A video that walks through the process of running an Amazon Machine Image (AMI) from Windows.
Monday, 15 January 2007
Saturday, 13 January 2007
In this screen capture video tutorial, Bruce Eckel and James Ward pair up to create an Adobe Flex application using the TurboGears framework (see Figure 1). Follow along as these experts show you how to put it all together.
Wednesday, 10 January 2007
Revolution OS is a 2001 documentary which traces the history of GNU, Linux, and the open source and free software movements. It features ... alle » several interviews with prominent hackers and entrepreneurs (and hackers-cum-entrepreneurs), including Richard Stallman, Michael Tiemann, Linus Torvalds, Larry Augustin, Eric S. Raymond, Bruce Perens, Frank Hecker and Brian Behlendorf.
The film begins in medias res with an IPO, and then sets the historical stage by showing the beginnings of software development back in the day when software was shared on paper tape for the price of the paper itself. It then segues to Bill Gates's Open Letter to Hobbyists in which he asks Computer Hobbyists to not share, but to buy software. (This letter was written by Gates when Microsoft was still based in Arizona and spelled "Micro-Soft".) Richard Stallman then explains how and why he left the MIT Lab for Artificial Intelligence in order to devote his life to the development of free software, as well as how he started with the GNU project.
Linus Torvalds is interviewed on his development of the Linux kernel as well as on the GNU/Linux naming controversy and Linux's further evolution, including its commercialization.
Richard Stallman remarks on some of the ideological aspects of open source vis-á-vis Communism and capitalism and well as on several aspects of the development of GNU/Linux.
Michael Tiemann (interviewed in a desert) tells how he met Stallman and got an early version of Stallman's GCC and founded Cygnus Solutions.
Larry Augustin tells how he combined the resulting GNU software and a normal PC to create a UNIX-like Workstation which cost one third the price of a workstation by Sun Microsystems even though it was three times as powerful. His narrative includes his early dealings with venture capitalists, the eventual capitalization and commodification of Linux for his own company, VA Linux, and ends with its IPO.
Frank Hecker of Netscape tells how Netscape executives released the source code for Netscape's browser, one of the signal events which made Open Source a force to be reckoned with by business executives, the mainstream media, and the public at large.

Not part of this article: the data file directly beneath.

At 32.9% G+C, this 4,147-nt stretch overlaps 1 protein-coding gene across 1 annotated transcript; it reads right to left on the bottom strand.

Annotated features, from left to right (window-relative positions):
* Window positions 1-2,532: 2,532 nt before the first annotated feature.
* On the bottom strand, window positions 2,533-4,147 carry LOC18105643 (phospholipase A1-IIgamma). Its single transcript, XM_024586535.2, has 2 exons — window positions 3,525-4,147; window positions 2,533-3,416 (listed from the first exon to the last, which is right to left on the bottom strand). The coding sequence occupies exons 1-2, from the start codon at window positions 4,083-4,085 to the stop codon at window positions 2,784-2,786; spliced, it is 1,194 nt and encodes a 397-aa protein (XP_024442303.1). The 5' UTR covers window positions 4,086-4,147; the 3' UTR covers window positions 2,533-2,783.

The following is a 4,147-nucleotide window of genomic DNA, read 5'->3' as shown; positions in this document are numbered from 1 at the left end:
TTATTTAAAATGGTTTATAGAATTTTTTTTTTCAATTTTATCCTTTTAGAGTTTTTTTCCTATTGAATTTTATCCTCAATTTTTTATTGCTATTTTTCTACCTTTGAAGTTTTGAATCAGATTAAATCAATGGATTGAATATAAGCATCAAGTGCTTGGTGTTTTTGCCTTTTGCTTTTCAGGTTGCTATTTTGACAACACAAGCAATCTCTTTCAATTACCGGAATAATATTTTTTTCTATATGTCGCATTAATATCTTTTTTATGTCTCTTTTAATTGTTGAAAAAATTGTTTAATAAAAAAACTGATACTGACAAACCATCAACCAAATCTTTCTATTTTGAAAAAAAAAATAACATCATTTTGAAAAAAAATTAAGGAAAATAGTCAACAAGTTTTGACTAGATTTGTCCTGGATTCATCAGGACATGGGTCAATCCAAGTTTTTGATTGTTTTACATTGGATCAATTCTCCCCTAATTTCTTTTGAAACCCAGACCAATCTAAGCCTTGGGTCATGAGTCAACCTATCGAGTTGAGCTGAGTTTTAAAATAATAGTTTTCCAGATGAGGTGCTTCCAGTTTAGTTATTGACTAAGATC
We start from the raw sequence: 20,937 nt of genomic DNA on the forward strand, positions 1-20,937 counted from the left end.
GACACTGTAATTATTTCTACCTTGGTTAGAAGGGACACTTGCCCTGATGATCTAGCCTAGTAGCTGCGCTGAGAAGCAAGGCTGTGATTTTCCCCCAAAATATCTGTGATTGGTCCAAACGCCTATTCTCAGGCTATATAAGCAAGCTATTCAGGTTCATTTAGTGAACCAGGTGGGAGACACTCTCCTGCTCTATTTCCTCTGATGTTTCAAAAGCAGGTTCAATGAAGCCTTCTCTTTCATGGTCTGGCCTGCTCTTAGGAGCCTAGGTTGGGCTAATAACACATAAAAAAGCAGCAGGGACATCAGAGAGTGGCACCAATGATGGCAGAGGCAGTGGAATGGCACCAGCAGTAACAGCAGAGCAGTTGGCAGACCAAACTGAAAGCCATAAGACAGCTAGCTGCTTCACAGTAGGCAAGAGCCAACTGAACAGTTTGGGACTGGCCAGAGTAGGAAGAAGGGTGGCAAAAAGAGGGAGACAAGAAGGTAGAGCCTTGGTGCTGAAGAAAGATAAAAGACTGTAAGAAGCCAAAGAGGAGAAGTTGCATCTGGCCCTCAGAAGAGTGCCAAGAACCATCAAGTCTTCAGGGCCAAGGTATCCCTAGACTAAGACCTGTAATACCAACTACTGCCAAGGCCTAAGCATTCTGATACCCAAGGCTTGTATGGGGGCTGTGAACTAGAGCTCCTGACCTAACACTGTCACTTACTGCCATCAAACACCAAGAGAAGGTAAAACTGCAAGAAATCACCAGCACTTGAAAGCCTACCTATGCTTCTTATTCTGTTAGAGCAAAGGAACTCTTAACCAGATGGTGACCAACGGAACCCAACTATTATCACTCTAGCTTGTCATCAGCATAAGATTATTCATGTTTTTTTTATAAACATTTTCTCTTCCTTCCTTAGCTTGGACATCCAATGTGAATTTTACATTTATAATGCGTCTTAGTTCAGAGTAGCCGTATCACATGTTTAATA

(this text is available under the terms of the GNU Free Documentation License)
Monday, 8 January 2007
Google TechTalks April 28, 2006
Jay Pipes Jay Pipes is a co-author of the recently published Pro MySQL (Apress, 2005), which covers ... all » all of the newest MySQL 5 features, as well as in-depth discussion and analysis of the MySQL server architecture, storage engines, transaction procesing, benchmarking, and advanced SQL scenarios. You can also see his name on articles appearing in Linux Magazine and can read more articles about MySQL at his website.
ABSTRACT Learn where to best focus your attention when tuning the performance of your applications and database servers, and how to effectively find the "low hanging fruit" on the tree of bottlenecks. It's not rocket science, but with a bit of acquired skill and experience, and of course good habits, you too can do this magic! Jay Pipes is MySQL's Community Relations Manager for North America.
Sunday, 7 January 2007
Google Tech Talks October 17, 2006
Mikael Ronstrom has a Ph.D in technical information systems. He is the founder of the technology in ... all » NDB Cluster, the storage engine of MySQL Cluster. Lately he developed the Partitioning feature in MySQL 5.1. He has a long background from the telecom industry with many innovative solutions developed. Currently he works as an open source consultant at iClaustron AB and spends also some time on some new ideas in the area of clustered storage systems.
ABSTRACT Many applications has requirements to store petabytes of base data and many terabytes of structured data. Examples of this are genealogy, astronomy, biotech and so forth. This talk will discuss requirements from the genealogy application and show how this requirements requires building very large clustered systems with an hierarchy of clusters. These clusters are used to both store base data and structured data. He goes on to show how these requirements translate into a systems architecture with essential components of off-the shelf servers, cheap storage, clustered software and integrated cluster interconnects.